Moroccan and sub-Saharan African migrants regularly attempt to swim to the Spanish enclaves of Ceuta and Melilla from neighboring Moroccan ports. But a crossing even a hundred meters from the shore is risky. Four people drowned in March 2021.
On March 30, a dozen men were spotted running on the beach in Melilla. All migrants, they swam here at night, probably from the nearby port of Beni Ansar, in Morocco.
According to the Twitter account of the citizen collective Adelante Melilla, they were spotted and escorted by the police to the only reception center for migrants in Melilla, the Ceti.
For several years, migrants from West Africa, sub-Saharan Africa or Morocco have been trying to enter Melilla and Ceuta, the two Spanish enclaves on Moroccan soil, to seek asylum or in the hope of a better life.
Attempts to cross the barbed wire fences are frequent. Every week, dozens of migrants launch "assaults" - or "charges" - against these barbed-wire walls, which are several meters high.
'Deceptive ocean current'
Less is said, however, about those who try to swim to Melilla and Ceuta from the neighboring Moroccan ports. It is true, for example, that Melilla is only a hundred meters from the port of Beni Ansar: a breakwater sinking into the sea for several dozen meters separates the two areas, making the crossing a little longer but feasible for would-be migrants.
However, the risks of swimming across remain high. "Yes, there are tragedies, because swimming in the Melilla area is dangerous. The water is cold and there are deceptive sea currents," Mohammed Ben Issa, a member of the Observatory of Human Rights in Morocco, told InfoMigrants. "Migrants think that swimming is the fastest way but, above all, it is very dangerous."
In a 2014 article in Le Figaro, a Cameroonian migrant described how swimming across was not easy. "Unless you are a very good swimmer, it is better to have a life jacket. You leave at night, you swim in the dark, then you come back to shore."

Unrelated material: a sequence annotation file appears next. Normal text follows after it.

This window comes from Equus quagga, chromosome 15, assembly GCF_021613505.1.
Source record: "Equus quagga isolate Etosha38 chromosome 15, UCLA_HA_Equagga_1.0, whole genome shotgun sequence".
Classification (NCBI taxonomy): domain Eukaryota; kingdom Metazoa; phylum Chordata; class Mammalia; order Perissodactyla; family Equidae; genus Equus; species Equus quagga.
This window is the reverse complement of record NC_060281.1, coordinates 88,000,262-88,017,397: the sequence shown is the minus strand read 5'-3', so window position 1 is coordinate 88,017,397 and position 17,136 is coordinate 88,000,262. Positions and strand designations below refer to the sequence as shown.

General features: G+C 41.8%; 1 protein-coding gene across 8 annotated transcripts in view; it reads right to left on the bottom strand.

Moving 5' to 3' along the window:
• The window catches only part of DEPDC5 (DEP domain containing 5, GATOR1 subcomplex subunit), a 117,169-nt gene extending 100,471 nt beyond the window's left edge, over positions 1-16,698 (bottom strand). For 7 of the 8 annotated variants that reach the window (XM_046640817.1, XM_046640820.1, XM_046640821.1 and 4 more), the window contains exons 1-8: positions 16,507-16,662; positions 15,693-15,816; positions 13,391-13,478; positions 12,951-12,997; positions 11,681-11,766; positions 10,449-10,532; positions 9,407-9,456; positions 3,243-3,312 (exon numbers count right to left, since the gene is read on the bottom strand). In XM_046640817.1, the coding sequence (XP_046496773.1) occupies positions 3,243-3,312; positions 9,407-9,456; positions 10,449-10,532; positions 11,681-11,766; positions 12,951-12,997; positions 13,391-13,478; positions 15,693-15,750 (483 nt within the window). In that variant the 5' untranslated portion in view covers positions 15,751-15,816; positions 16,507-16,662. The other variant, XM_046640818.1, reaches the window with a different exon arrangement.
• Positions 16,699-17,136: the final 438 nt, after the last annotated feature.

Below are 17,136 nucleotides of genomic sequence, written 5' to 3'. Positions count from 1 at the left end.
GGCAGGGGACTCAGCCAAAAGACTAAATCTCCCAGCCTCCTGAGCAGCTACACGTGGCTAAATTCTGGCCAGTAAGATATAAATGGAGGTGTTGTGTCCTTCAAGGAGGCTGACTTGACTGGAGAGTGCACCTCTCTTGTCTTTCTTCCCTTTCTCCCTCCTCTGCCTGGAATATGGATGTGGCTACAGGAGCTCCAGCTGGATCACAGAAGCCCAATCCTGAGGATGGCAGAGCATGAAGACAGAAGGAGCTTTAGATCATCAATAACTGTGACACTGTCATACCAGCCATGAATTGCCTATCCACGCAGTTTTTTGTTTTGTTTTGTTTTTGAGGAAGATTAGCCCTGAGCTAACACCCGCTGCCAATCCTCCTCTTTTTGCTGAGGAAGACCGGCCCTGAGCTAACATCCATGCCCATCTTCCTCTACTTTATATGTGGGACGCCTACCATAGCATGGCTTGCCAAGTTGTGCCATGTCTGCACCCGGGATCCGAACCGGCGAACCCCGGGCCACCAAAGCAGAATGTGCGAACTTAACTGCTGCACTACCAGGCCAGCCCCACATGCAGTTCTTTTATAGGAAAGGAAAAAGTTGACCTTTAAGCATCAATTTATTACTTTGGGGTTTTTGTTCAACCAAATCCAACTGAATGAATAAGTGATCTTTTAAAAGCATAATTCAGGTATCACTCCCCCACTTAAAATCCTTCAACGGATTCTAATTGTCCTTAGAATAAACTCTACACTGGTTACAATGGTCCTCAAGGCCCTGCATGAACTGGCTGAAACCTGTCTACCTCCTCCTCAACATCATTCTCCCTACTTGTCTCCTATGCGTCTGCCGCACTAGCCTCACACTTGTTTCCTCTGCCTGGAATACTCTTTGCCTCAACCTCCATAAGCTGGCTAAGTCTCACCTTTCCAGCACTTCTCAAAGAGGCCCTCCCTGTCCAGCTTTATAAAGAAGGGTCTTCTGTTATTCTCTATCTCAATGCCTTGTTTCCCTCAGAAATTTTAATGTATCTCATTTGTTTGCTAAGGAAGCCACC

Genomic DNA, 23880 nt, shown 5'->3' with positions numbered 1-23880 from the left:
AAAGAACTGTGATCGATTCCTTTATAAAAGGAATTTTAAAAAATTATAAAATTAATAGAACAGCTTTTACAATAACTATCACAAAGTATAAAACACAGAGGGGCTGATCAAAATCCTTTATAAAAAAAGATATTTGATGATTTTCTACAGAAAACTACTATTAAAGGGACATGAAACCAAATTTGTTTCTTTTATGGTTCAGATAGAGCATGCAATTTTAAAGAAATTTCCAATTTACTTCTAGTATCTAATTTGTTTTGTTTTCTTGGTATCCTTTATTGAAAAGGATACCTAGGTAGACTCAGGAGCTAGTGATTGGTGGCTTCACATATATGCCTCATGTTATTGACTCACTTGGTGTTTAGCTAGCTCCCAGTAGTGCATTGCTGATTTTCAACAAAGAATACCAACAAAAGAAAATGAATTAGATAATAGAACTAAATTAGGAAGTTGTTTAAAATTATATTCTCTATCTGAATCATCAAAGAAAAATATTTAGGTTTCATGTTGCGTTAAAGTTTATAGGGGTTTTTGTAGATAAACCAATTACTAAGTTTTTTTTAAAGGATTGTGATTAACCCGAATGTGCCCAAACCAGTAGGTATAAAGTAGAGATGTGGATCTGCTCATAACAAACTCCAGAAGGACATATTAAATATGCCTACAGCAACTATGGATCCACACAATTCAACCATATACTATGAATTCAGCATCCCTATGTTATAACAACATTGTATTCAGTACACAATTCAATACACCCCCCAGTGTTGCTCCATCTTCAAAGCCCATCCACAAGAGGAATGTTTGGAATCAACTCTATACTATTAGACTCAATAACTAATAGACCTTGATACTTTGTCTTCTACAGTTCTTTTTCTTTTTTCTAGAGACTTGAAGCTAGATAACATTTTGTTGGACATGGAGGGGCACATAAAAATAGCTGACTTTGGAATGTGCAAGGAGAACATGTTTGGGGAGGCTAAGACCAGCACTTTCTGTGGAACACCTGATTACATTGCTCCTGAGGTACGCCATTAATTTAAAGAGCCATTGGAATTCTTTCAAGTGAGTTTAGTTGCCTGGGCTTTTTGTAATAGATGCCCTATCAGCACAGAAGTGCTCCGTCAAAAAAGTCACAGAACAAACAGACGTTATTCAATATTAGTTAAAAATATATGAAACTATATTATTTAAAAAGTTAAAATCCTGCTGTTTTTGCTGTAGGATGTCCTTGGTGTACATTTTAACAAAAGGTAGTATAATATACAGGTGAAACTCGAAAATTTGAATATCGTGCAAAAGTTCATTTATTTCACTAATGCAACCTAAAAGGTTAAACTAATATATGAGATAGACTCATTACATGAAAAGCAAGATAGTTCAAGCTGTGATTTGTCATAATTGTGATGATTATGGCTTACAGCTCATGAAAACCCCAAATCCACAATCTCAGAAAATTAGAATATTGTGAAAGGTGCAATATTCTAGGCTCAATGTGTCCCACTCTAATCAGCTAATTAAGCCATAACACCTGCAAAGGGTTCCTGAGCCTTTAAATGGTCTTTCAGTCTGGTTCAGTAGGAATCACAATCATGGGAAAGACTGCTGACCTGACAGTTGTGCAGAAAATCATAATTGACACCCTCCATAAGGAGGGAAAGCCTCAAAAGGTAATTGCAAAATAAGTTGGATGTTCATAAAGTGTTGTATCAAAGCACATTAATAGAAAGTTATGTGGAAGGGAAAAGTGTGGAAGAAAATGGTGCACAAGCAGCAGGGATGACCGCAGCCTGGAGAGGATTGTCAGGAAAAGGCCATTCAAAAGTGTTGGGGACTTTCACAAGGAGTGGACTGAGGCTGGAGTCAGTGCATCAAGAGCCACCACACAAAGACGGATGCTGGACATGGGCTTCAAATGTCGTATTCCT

Swimming crossings on the rise since the coronavirus pandemic
In recent weeks, four people have died in the waters of Melilla, their bodies later washed up on the beaches of the enclave. The most recent tragedy occurred on March 2, 2021, when a migrant from sub-Saharan Africa died.
A witness who heard screams in the sea raised the alarm. That evening, two other people were pulled alive from the water. That same week, bodies were found on the beaches of Melilla, in Los Cárabos and Horcas Coloradas, among others.
According to Ali Zoubeidi, a professor at Hassan I University and a specialist in immigration, swimming crossings have multiplied with the coronavirus pandemic. "Before, many migrants wanting to enter Ceuta and Melilla hid in trailers, trucks, and cars heading there. But with the epidemic and the closure of land borders, would-be migrants have sought new ways to enter the enclaves, such as swimming."
Climbing the triple barbed wire fences has also become more and more complicated. "Spanish and Moroccan controls have intensified around the roads, around the land area, around the fences," Zoubeidi explained. And climbing the barbed wire often leads to serious injuries: there are falls, blows from the Spanish police. Some migrants therefore prefer to head out to sea, bypassing the wire jetty to try to reach the beaches of Melilla.
Buying fins in the hope of going faster
"The process is generally the same for all migrants: they try to enter the [Moroccan] port of Beni Ansar early in the morning, at dawn, so as not to be seen. It's not easy, the port is quite well-guarded. Those who arrive there hide all day, and they start swimming around 1 or 2 am," said Zoubeidi. "The candidates for swimming usually buy wetsuits and fins in the nearby markets. They hope to be less cold and go faster."
"Those who swim across are also those who cannot pay smugglers to cross the Mediterranean in a zodiac or jet ski. Swimming costs nothing," said Ben Issa, of the Observatory for Human Rights.
According to Ben Issa, the number of swims attempted between Moroccan beaches and Spanish enclaves is difficult to quantify: successful migrants are often not recorded. According to him, several hundred migrants have tried to swim to the Spanish enclaves since September 2020.